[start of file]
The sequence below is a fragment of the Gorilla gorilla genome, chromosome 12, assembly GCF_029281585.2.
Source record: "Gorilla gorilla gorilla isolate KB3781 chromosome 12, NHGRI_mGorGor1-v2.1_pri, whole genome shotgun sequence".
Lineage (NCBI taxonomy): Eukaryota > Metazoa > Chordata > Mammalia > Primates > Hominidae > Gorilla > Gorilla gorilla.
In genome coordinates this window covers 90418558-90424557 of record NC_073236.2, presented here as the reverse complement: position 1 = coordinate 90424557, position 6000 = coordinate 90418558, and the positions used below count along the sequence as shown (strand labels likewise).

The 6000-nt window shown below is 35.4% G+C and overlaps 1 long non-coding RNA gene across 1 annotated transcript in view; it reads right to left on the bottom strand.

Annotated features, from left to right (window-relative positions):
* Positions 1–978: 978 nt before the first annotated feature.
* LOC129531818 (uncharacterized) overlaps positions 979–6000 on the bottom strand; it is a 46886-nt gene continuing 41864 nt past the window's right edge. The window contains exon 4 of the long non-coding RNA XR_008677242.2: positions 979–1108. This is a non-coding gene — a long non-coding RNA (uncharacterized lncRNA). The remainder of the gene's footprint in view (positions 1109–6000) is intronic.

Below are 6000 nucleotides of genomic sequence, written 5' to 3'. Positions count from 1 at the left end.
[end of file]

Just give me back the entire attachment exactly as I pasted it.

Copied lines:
The sequence below is a fragment of the Gorilla gorilla genome, chromosome 12, assembly GCF_029281585.2.
Source record: "Gorilla gorilla gorilla isolate KB3781 chromosome 12, NHGRI_mGorGor1-v2.1_pri, whole genome shotgun sequence".
Lineage (NCBI taxonomy): Eukaryota > Metazoa > Chordata > Mammalia > Primates > Hominidae > Gorilla > Gorilla gorilla.
In genome coordinates this window covers 90418558-90424557 of record NC_073236.2, presented here as the reverse complement: position 1 = coordinate 90424557, position 6000 = coordinate 90418558, and the positions used below count along the sequence as shown (strand labels likewise).

The 6000-nt window shown below is 35.4% G+C and overlaps 1 long non-coding RNA gene across 1 annotated transcript in view; it reads right to left on the bottom strand.

Annotated features, from left to right (window-relative positions):
* Positions 1–978: 978 nt before the first annotated feature.
* LOC129531818 (uncharacterized) overlaps positions 979–6000 on the bottom strand; it is a 46886-nt gene continuing 41864 nt past the window's right edge. The window contains exon 4 of the long non-coding RNA XR_008677242.2: positions 979–1108. This is a non-coding gene — a long non-coding RNA (uncharacterized lncRNA). The remainder of the gene's footprint in view (positions 1109–6000) is intronic.

Below are 6000 nucleotides of genomic sequence, written 5' to 3'. Positions count from 1 at the left end.